This morning there were only tracks of where the machines had been along with the scars across her bow. Come spring all that will be blended into the quilt of commodity, and she will no longer be a visible rest stop for the migrating birds. My neighbor’s “eyesore” and the angst he must surely have felt over the years will be as forgotten as the missing of her will be to those of us who took notice and appreciated the brief magic she gave us … and those before us perhaps since the melting of the glacier … as part of a balance of life and nature. A nature of a vanished ecosystem scholars have labeled as the “prairie pothole region” of Western Minnesota.
She was just a wetland, a prairie pothole, a seasonal slough, (whatever the name), and another of the millions like her that have succumbed to corporate agriculture through the years. Yes, she has joined the 99 percent of her sisters that have likewise been tiled, ditched and drained for as far as the eye can see. I can’t help but feel a sense of sorrow. Sisters of her have met similar fate across our nearby but former prairie these past few months, including three just up the hill on our country road. She was more personal, though, for she was close by.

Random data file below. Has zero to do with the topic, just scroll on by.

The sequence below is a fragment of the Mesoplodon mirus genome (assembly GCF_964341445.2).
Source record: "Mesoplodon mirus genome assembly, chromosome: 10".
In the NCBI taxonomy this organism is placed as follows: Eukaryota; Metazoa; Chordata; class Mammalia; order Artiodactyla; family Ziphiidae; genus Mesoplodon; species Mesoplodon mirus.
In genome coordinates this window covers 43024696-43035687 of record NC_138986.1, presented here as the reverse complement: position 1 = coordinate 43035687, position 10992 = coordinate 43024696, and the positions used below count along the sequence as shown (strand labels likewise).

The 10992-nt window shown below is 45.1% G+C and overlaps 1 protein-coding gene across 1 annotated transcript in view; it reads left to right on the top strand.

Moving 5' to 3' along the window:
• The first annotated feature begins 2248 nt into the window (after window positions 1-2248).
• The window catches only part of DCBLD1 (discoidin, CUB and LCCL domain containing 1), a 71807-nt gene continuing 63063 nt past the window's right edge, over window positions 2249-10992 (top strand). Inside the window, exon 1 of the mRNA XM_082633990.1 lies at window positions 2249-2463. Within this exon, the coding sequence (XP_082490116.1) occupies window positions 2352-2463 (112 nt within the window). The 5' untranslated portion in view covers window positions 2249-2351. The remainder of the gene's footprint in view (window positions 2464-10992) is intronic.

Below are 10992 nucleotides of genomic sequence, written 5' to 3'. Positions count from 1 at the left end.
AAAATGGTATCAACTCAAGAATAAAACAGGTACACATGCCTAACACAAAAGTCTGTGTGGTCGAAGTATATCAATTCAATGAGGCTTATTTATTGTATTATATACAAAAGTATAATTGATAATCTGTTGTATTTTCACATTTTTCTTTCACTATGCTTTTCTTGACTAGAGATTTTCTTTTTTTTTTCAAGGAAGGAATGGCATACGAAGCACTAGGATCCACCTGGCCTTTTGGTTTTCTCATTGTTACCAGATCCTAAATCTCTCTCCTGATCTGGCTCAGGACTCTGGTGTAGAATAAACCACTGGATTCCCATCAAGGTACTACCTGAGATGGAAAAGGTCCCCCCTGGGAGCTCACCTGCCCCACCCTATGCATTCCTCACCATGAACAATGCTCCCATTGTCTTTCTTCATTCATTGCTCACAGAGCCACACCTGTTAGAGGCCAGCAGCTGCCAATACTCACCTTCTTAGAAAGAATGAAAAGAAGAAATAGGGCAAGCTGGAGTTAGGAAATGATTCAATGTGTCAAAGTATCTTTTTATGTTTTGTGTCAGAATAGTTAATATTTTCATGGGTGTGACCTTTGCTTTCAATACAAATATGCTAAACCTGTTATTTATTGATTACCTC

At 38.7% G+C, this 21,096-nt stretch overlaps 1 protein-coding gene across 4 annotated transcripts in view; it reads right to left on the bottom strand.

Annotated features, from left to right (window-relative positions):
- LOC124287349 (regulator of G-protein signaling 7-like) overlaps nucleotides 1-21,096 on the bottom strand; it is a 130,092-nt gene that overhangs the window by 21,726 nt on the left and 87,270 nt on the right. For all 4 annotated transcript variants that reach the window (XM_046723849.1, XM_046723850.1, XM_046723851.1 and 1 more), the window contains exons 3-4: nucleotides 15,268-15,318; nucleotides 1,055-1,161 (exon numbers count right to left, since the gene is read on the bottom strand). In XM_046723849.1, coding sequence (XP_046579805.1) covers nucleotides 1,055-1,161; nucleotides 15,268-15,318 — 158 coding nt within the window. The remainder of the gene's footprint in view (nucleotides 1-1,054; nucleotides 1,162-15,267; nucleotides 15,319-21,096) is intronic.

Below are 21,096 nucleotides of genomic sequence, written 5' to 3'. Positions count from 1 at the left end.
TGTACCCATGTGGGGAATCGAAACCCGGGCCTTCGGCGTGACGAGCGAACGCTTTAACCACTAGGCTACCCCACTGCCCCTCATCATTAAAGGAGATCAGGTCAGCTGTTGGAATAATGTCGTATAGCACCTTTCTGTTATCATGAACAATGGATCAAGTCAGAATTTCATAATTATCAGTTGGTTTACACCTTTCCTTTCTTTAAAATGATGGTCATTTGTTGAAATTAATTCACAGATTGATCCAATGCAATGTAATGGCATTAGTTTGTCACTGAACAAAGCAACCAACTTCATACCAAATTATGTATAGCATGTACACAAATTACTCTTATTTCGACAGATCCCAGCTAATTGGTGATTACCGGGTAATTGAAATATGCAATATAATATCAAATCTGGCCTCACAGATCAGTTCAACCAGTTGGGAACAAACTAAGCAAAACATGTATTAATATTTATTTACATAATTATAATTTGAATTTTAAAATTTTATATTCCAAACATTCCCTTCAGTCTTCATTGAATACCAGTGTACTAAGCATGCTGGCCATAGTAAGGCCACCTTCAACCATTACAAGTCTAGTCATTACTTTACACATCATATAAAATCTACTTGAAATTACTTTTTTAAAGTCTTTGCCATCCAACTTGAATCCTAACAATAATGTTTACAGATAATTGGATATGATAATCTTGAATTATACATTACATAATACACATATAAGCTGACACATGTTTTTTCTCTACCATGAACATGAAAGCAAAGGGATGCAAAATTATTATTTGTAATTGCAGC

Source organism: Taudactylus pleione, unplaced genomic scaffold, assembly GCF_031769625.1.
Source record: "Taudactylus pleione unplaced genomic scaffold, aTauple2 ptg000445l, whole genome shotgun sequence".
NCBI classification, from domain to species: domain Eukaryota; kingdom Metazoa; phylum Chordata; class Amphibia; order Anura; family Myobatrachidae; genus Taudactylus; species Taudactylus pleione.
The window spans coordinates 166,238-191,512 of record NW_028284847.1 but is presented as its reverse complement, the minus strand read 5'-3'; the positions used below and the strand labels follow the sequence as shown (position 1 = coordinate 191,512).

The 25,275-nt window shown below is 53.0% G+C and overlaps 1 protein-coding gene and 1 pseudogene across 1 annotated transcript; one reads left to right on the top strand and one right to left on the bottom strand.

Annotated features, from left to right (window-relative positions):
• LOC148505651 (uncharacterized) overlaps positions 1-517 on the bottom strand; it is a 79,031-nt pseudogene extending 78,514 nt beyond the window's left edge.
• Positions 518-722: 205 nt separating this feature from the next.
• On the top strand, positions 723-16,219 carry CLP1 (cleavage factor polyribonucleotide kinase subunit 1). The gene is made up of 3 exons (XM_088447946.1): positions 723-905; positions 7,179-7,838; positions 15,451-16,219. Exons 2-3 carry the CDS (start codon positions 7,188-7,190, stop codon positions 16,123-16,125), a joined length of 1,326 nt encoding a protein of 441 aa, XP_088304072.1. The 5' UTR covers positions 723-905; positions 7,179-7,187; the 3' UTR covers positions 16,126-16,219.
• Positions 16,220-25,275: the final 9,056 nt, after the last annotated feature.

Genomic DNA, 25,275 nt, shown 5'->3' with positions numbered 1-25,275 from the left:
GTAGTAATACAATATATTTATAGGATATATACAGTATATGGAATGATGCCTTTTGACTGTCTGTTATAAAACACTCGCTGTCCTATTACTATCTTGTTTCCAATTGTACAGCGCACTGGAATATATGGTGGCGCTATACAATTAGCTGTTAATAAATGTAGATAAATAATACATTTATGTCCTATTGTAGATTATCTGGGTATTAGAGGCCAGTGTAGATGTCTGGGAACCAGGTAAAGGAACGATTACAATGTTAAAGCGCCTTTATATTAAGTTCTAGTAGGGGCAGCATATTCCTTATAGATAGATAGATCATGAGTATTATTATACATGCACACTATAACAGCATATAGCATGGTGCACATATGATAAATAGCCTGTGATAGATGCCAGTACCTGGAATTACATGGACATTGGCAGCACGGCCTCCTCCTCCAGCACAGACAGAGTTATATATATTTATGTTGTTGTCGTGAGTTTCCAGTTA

Like any death in the neighborhood, she will be missed. Her varied voices … of the Sandhills, the migrating ducks and geese, of the explosive rise of the gulls, of the spring peepers and other vocal though latently invisible amphibians … all those voices of her uniquely individual nature are now silenced. It will be a strange silence.
How strange to witness a sky race, one between an incoming storm front and a wandering comet … a heavenly phenomena named Neowise that is said to appear in earth’s viewing path every 7000 years or so. My seat for this apparent and unique dead heat was the front seat of my car where I hid from swarms of mosquitoes.